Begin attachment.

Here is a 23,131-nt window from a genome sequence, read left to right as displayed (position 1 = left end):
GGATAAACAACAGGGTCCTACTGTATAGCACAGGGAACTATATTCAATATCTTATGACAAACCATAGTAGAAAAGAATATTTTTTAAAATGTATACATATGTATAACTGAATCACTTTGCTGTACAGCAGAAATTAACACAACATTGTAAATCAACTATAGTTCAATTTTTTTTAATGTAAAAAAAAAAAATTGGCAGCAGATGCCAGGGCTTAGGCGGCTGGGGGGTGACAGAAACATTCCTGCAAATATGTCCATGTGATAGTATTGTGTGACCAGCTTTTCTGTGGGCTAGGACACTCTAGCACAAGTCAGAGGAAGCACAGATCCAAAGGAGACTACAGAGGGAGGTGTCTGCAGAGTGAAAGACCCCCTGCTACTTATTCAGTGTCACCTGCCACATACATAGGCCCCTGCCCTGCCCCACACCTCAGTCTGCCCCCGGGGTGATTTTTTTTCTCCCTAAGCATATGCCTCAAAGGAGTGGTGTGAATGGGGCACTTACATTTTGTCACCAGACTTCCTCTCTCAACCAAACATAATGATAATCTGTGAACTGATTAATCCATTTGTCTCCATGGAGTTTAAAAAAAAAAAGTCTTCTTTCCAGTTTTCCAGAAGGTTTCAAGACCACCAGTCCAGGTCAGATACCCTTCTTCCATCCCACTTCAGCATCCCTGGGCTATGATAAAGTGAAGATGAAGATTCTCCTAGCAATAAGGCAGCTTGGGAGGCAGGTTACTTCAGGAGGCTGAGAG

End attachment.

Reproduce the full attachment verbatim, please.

Here is a 23,131-nt window from a genome sequence, read left to right as displayed (position 1 = left end):
GGATAAACAACAGGGTCCTACTGTATAGCACAGGGAACTATATTCAATATCTTATGACAAACCATAGTAGAAAAGAATATTTTTTAAAATGTATACATATGTATAACTGAATCACTTTGCTGTACAGCAGAAATTAACACAACATTGTAAATCAACTATAGTTCAATTTTTTTTAATGTAAAAAAAAAAAATTGGCAGCAGATGCCAGGGCTTAGGCGGCTGGGGGGTGACAGAAACATTCCTGCAAATATGTCCATGTGATAGTATTGTGTGACCAGCTTTTCTGTGGGCTAGGACACTCTAGCACAAGTCAGAGGAAGCACAGATCCAAAGGAGACTACAGAGGGAGGTGTCTGCAGAGTGAAAGACCCCCTGCTACTTATTCAGTGTCACCTGCCACATACATAGGCCCCTGCCCTGCCCCACACCTCAGTCTGCCCCCGGGGTGATTTTTTTTCTCCCTAAGCATATGCCTCAAAGGAGTGGTGTGAATGGGGCACTTACATTTTGTCACCAGACTTCCTCTCTCAACCAAACATAATGATAATCTGTGAACTGATTAATCCATTTGTCTCCATGGAGTTTAAAAAAAAAAAGTCTTCTTTCCAGTTTTCCAGAAGGTTTCAAGACCACCAGTCCAGGTCAGATACCCTTCTTCCATCCCACTTCAGCATCCCTGGGCTATGATAAAGTGAAGATGAAGATTCTCCTAGCAATAAGGCAGCTTGGGAGGCAGGTTACTTCAGGAGGCTGAGAG